But we digress. The Jews in the inter-testamental period from about 500 B.C.E. to the first century A.D. composed books and compiled rabbinical texts (some of which many Christians call the books of the Apocrypha) that flesh out the concept of Hell as being a lake that burns with fire where evil people will spend an eternity in torment. Thus, by the time of Jesus, a well-formed theology of Hell and Satan had developed, as did the concepts of Angels and Heaven. Add to these notions the Greek (Thanks, Alexander the Great) ideas of a subterranean Hades and other such stories, and one begins to put together a picture of how the concept of Hell developed. Then, in the early 1300s, Dante’s Inferno captured the minds of a Christian Europe and continued our fascination with the underworld.

Adam and Even never mention Hell. Nor do Abraham, Moses, Isaac, Jacob and all his sons, Saul, David, Solomon, or most of the kings of both Israel and Judah. And neither do the prophets, really. Thus, pre-Exile, Hebrew theology had little idea of Hell, if any at all, and certainly not like we know it today.

Ask a theologian where Hell is. Note well his or her answer.

Carry on.


The picture above is from The Condemned in Hell, fresco by Luca Signorelli, 1500–02; in the Chapel of San Brizio in the cathedral at Orvieto, Italy.

 

On Biphasic Sleep

Sleep. It’s a third of all human lifespans, and, yet, we know relatively little about it compared to, say, our workaday lives. Besides, the practice itself evolves as our societies change. We try to “make up sleep” on weekends (something that scientists say we can’t do) and complain that we need more sleep than we’re getting. However, this lack of sleep may be our own doing in the modern world.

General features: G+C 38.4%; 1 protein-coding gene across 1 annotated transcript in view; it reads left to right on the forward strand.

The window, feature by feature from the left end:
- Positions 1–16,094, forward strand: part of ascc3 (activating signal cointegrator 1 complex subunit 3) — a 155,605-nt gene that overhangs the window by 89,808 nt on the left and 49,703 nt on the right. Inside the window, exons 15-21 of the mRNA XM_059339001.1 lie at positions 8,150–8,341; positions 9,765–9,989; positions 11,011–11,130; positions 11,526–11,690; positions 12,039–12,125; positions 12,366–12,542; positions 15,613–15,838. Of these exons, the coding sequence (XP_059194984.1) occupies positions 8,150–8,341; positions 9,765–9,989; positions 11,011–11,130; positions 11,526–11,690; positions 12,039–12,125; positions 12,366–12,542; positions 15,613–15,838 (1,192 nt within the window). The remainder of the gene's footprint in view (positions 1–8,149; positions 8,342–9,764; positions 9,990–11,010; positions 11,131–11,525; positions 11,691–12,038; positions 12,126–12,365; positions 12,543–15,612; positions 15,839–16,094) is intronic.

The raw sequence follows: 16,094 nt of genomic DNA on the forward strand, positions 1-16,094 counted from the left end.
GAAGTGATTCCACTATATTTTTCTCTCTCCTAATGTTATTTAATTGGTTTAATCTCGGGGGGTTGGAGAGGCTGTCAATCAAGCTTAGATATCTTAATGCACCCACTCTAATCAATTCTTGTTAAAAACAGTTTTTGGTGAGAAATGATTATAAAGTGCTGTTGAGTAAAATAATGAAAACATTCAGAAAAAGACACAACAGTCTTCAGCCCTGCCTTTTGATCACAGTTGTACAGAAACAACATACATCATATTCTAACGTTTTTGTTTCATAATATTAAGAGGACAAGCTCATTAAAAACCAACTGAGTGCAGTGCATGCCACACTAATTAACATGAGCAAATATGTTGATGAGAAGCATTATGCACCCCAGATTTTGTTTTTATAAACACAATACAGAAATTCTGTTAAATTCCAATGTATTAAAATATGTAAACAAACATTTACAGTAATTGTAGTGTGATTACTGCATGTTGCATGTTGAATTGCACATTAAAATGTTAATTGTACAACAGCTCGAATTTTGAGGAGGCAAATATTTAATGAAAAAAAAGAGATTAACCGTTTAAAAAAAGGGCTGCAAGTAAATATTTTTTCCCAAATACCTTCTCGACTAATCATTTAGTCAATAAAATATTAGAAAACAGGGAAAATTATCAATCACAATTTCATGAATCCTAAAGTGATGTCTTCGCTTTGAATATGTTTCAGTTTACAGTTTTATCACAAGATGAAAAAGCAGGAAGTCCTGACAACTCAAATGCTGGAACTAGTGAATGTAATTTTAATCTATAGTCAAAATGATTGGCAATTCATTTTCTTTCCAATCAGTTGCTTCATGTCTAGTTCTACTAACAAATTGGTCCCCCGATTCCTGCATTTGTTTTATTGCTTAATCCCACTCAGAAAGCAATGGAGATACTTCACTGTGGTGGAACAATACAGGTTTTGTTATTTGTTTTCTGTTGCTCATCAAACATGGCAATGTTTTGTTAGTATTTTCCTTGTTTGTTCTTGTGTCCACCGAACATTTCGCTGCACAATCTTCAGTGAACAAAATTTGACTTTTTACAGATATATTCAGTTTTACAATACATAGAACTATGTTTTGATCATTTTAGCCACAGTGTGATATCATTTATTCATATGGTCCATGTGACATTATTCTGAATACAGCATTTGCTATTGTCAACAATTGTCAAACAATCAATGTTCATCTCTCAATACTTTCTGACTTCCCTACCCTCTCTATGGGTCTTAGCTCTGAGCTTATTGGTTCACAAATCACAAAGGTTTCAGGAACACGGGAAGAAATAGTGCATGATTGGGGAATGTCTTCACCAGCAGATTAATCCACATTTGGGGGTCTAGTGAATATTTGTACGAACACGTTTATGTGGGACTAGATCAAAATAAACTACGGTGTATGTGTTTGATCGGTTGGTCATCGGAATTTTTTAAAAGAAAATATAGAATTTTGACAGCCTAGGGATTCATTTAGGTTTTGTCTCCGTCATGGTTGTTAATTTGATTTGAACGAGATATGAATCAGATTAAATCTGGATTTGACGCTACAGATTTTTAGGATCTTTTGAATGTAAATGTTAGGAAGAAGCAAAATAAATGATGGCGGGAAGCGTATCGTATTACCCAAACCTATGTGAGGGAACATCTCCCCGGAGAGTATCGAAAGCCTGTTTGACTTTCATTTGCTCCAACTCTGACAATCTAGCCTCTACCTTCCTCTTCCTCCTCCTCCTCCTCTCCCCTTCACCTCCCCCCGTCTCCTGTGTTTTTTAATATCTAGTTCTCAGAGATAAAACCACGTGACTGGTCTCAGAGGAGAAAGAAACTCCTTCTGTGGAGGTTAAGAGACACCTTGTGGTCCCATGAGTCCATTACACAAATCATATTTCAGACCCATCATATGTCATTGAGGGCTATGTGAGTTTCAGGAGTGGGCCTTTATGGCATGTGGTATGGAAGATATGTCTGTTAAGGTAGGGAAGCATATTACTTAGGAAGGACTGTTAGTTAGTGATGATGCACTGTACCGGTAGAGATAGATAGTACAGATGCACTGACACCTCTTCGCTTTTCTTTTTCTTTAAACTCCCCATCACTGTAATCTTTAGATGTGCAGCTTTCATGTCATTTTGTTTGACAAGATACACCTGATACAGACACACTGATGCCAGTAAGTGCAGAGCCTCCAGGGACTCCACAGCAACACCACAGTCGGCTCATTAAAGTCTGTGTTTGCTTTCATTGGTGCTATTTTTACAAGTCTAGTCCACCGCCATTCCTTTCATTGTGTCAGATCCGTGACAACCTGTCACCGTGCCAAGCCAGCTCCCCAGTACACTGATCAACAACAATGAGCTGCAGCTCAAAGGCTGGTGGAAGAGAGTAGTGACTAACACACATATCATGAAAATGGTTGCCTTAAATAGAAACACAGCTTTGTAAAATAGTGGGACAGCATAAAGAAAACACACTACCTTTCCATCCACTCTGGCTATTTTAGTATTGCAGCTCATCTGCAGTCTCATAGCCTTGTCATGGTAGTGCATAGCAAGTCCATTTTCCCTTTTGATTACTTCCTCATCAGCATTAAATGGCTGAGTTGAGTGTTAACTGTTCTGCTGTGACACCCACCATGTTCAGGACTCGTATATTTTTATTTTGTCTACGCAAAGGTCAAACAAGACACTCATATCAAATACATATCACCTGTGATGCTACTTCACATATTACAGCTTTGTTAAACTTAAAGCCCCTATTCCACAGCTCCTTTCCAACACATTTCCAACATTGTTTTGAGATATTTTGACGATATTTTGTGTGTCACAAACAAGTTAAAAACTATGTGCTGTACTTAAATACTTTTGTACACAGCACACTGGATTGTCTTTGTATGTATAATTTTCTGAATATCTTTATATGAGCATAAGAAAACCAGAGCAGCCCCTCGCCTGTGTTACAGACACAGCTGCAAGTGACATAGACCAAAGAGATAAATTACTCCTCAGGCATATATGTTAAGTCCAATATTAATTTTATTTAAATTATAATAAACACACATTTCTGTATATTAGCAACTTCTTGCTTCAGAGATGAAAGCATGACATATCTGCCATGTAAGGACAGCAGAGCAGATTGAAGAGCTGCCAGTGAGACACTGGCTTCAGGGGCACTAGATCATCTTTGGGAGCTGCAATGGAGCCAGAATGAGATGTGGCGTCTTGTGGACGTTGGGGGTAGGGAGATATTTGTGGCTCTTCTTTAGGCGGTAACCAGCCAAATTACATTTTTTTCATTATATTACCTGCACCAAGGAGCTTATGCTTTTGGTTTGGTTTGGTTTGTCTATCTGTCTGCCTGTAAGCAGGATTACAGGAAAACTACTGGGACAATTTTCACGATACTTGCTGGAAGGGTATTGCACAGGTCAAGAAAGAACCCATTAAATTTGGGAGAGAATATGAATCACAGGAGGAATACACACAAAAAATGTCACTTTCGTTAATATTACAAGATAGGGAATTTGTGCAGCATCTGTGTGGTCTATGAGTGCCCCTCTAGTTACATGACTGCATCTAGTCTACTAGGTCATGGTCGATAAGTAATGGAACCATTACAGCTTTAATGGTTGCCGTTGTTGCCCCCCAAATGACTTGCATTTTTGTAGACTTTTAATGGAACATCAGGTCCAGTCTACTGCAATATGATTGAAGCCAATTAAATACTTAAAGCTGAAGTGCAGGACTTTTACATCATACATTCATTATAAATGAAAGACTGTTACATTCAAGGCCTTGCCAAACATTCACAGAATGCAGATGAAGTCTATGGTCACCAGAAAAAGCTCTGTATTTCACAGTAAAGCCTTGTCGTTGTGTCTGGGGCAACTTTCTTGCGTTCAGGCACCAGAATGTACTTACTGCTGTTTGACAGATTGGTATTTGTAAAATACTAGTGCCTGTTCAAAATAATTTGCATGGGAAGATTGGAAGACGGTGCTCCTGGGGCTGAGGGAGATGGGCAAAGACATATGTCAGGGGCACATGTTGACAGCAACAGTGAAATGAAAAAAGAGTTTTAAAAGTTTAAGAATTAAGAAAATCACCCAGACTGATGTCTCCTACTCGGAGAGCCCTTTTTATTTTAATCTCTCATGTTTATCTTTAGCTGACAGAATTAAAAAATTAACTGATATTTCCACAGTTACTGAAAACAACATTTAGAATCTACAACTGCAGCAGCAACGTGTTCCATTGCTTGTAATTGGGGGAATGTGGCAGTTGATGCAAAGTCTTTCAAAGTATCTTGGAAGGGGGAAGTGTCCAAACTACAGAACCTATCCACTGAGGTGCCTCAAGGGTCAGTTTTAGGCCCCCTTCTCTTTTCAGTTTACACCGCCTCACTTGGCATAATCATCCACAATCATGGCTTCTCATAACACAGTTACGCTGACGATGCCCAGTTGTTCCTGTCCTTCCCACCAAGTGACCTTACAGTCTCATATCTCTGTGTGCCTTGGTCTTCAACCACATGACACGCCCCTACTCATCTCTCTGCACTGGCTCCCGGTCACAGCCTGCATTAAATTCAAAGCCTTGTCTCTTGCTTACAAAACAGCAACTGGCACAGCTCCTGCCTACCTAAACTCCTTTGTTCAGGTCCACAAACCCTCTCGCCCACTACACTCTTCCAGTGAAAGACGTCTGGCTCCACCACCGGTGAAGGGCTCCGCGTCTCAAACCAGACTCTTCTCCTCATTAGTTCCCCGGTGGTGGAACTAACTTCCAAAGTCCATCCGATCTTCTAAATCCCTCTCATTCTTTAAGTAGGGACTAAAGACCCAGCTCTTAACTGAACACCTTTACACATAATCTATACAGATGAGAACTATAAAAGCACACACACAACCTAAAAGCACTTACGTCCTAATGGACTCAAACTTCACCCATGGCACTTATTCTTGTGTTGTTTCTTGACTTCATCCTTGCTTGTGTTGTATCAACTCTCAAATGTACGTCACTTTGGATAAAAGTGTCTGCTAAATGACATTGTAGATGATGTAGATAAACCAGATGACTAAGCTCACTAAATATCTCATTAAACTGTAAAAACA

About half-past twelve o’clock, when Mr. Winkle had been revelling some twenty minutes in the full luxury of his first sleep, he was suddenly awakened by a loud knocking at his chamber-door. Charles Dickens, The Posthumous Papers of the Pickwick Club, 1836

Most of the western world attempts to get 7 to 8 hours of sleep per night these days. Many people would argue that they could “get by” on 6 hours and still function well. Those numbers (6,7, and 8) are fairly recent targets in human history for sleep duration. Understand that our pre-Industrial Revolution forebears slept in a vastly different manner.

Don Quixote followed nature, and being satisfied with his first sleep, did not solicit more. As for Sancho, he never wanted a second, for the first lasted him from night to morning, indicating a sound body and a mind free from care; but his master, being unable to sleep himself awakened him, saying, “I am amazed, Sancho, at the torpor of thy soul; it seems as if thou wert made of marble or brass, insensible of emotion or sentiment!” Miguel de Cervantes Saavedra (1547–1616), Don Quixote de la Mancha